Hydromorphone Side Effects – How Does It Affect the Body?

Last Updated: May 17, 2021

Authored by Sharon Levy, MD, MPH

Reviewed by Michael Espelin APRN

Hydromorphone is a pain reliever. However, it’s different from regular over-the-counter pain-relieving medication as it is an opioid. It is prescribed to people who have already taken pain relievers repeatedly and have become tolerant to common pain relievers. These are also for people that need constant pain relief, as this is one of the drugs that can be taken around the clock.

The people prescribed with Hydromorphone must have all the necessary information, and they need to make sure they don’t suffer hydromorphone side effects. If they do and their condition seems to be worsening, they should know what to do. For that, they need to know precisely all the information about hydromorphone side effects, allergy, overdose possibilities, and the safe use of the medication.

Short-Term Side Effects Of Dilaudid

One of the main reasons that Hydromorphone is prescribed to people is for pain relief. It provides this relief by altering the way the brain processes pain signals. It lowers the intensity of pain receptors in the brain, so the patient ends up feeling like they aren’t in severe pain, even if they are.

Woman suffering from severe pain lying in bed.

When this medication is taken via the oral route, it takes around 30 minutes to work. However, if the patient is in extreme pain, an injectable version only takes about 5 minutes to kick in.

The only downside is that with its effectiveness comes a range of adverse effects too. They vary from mild to severe. In addition, some hydromorphone side effects only last a short amount of time, while others are longer lasting.

Less Severe, Short-Term Side Effects of Dilaudid Include:

  • Blurred vision, double vision
  • Flushing (warmth, redness, or tingly feeling)
  • Nausea
  • Vomiting
  • Constipation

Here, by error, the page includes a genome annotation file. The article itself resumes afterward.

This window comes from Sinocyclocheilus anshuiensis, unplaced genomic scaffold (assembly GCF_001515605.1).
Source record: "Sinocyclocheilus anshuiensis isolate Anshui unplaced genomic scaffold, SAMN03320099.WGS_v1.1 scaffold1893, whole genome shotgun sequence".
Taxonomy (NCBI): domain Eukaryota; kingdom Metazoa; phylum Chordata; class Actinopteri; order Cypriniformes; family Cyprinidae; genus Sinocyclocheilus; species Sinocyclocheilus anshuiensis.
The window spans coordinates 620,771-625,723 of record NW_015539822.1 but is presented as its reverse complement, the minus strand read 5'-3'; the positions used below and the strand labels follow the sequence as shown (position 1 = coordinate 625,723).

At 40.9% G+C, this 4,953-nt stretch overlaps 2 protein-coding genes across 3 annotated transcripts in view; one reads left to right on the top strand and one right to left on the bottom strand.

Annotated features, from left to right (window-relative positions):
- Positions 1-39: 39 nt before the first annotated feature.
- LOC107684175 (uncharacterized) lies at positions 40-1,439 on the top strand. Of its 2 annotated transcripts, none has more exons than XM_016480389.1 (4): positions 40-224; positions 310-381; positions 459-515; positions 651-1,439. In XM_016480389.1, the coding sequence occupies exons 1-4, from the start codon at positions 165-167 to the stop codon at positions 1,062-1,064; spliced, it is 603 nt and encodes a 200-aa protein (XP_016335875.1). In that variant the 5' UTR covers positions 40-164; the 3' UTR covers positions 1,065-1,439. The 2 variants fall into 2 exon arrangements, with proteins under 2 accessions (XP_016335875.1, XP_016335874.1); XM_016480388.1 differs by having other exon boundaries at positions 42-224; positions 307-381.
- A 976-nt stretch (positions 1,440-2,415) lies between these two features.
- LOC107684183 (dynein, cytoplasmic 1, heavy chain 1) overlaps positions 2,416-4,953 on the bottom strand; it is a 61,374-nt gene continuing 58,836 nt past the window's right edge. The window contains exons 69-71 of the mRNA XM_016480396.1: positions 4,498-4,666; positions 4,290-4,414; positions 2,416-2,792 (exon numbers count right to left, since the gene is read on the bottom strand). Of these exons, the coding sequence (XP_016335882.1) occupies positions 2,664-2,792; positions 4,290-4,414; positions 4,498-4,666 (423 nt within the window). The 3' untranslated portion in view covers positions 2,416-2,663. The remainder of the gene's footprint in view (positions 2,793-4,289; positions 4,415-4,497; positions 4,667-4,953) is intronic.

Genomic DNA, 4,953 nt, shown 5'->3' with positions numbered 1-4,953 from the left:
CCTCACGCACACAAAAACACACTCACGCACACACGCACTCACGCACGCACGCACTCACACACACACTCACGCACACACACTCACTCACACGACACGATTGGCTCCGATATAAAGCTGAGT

• Diarrhea
  • Stomach pain
  • Dizziness, drowsiness
  • Dry mouth
  • Sweating
  • Itching
  • Sleep problems (insomnia) or strange dreams

Usually, minor hydromorphone side effects do not pose a significant physical danger to one’s system. Furthermore, medical assistance is not necessary for those situations as well. However, if they persist for an extended period, doctors advise the users to seek medical help.

Long-Term Side Effects

Although the mild or short-term effects should subside on their own, sometimes the hydromorphone side effects can be a lot worse. Long-term or severe side effects of Dilaudid can occur in anyone. It can happen either as a reaction to the medication or simply because too much has been consumed in a short period. These can be more dangerous than the mild ones that have already been described, and the risk for it is always imminent. If the patient experiences any severe symptoms, it’s vital that they are monitored and that their doctor is informed immediately to ensure that the symptoms don’t become life-threatening.

Here Are a Few Of the Symptoms One May Experience:

  • Shallow, weak, or very slow breathing
  • Trouble breathing
  • Slow heart rate
  • Confusion
  • Lightheadedness or fainting seizures (convulsions)
  • Seizures (convulsions)
  • Cold, clammy skin
  • Pounding heartbeats or fluttering in the chest
  • Wheezing
  • Confusion
  • Severe weakness or drowsiness

It’s crucial to address the more severe Dilaudid side effects right away. Therefore, if one notices any of the symptoms mentioned above, do not hesitate to call the doctor.